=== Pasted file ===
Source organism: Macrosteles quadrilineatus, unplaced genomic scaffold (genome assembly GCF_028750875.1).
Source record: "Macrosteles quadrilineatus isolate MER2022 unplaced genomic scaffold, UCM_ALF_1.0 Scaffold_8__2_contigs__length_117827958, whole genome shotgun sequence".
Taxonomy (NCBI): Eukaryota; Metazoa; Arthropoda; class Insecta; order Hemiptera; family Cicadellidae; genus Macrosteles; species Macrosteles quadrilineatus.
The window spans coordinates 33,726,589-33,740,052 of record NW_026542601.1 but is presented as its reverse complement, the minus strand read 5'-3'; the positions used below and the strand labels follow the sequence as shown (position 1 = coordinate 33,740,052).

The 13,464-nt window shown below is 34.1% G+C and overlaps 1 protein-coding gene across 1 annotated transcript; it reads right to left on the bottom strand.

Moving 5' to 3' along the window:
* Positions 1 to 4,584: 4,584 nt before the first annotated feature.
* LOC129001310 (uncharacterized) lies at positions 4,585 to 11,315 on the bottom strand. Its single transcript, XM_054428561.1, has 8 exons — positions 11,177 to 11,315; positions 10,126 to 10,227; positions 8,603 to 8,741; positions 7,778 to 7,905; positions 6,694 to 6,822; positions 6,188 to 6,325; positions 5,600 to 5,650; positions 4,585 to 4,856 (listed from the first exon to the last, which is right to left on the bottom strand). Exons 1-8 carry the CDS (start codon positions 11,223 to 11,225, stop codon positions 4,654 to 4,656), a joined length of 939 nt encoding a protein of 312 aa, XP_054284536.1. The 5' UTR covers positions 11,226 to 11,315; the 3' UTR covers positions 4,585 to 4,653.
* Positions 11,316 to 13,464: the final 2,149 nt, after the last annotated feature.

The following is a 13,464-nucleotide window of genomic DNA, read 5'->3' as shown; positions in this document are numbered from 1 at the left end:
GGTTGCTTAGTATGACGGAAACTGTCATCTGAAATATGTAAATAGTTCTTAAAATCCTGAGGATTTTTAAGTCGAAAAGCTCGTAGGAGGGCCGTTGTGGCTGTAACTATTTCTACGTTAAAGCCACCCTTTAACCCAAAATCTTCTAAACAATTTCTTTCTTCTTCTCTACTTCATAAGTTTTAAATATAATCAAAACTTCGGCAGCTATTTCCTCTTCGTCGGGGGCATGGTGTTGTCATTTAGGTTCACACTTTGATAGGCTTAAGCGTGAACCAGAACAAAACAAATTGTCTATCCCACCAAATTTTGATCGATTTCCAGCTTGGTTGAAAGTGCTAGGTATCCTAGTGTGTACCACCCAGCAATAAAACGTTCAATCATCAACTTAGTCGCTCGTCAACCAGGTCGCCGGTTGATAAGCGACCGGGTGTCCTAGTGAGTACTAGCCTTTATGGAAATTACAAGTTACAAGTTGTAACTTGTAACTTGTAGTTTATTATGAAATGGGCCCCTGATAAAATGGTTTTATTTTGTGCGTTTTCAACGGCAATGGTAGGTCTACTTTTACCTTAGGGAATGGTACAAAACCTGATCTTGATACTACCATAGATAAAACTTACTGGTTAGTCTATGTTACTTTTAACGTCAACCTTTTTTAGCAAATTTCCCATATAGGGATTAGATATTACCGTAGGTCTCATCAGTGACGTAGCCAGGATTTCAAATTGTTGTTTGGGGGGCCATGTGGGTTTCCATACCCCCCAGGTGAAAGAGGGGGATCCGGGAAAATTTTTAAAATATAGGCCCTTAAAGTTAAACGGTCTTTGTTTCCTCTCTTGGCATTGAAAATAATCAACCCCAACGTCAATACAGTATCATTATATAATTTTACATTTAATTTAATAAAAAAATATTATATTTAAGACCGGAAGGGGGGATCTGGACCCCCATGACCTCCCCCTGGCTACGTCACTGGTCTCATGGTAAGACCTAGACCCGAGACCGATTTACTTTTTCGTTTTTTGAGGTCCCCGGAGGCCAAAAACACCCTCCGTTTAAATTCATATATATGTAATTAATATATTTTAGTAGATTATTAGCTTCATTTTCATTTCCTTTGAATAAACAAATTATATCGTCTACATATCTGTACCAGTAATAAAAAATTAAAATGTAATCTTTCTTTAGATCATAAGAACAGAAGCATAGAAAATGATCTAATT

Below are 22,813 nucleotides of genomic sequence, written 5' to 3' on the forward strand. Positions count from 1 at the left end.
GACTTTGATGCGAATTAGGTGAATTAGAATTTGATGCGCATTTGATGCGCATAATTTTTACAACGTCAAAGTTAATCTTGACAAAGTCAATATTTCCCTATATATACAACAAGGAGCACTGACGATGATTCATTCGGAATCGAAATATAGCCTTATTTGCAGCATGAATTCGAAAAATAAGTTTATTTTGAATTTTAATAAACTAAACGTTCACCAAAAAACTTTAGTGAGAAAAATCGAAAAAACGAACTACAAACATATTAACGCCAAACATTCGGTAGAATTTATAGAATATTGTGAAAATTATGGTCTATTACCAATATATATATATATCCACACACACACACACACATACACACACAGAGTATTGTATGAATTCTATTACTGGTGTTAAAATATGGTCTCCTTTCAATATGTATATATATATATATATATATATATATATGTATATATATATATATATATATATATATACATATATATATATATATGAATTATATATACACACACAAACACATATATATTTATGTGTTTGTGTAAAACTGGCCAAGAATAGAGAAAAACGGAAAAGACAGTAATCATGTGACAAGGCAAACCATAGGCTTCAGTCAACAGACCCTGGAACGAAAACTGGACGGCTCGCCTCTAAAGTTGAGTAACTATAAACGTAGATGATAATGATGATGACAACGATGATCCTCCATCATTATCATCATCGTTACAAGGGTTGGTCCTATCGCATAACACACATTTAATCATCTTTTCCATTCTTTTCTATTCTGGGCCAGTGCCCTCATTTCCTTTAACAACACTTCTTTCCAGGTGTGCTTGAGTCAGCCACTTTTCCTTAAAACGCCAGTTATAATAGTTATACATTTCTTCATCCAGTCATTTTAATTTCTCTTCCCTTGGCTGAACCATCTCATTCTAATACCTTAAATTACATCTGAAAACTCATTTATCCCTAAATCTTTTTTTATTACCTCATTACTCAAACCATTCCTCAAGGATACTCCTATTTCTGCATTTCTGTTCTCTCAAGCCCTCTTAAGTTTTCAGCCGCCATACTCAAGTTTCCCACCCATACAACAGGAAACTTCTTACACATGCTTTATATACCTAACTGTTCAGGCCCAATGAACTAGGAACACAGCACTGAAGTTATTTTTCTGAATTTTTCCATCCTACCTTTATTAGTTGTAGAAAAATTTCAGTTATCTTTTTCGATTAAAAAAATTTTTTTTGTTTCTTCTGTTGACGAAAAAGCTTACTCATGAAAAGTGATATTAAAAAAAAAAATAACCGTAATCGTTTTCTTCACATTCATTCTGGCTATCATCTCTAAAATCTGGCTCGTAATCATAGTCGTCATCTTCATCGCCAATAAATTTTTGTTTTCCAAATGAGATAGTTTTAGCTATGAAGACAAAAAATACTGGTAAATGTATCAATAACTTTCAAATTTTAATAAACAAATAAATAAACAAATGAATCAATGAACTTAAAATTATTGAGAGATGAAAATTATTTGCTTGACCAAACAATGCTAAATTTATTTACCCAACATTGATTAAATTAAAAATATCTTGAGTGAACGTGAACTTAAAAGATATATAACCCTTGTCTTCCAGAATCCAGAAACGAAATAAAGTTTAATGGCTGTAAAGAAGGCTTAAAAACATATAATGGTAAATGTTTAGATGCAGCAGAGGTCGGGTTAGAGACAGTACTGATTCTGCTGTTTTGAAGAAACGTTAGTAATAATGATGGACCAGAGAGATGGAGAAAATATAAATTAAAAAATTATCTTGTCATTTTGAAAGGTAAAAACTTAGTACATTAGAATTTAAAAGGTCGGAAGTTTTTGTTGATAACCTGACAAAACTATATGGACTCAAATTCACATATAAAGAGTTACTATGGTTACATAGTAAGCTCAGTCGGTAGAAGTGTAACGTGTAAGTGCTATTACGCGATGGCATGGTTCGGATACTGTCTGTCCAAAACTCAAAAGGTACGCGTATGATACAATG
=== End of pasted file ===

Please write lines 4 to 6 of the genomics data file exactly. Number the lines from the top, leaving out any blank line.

The window spans coordinates 33,726,589-33,740,052 of record NW_026542601.1 but is presented as its reverse complement, the minus strand read 5'-3'; the positions used below and the strand labels follow the sequence as shown (position 1 = coordinate 33,740,052).

The 13,464-nt window shown below is 34.1% G+C and overlaps 1 protein-coding gene across 1 annotated transcript; it reads right to left on the bottom strand.

Moving 5' to 3' along the window: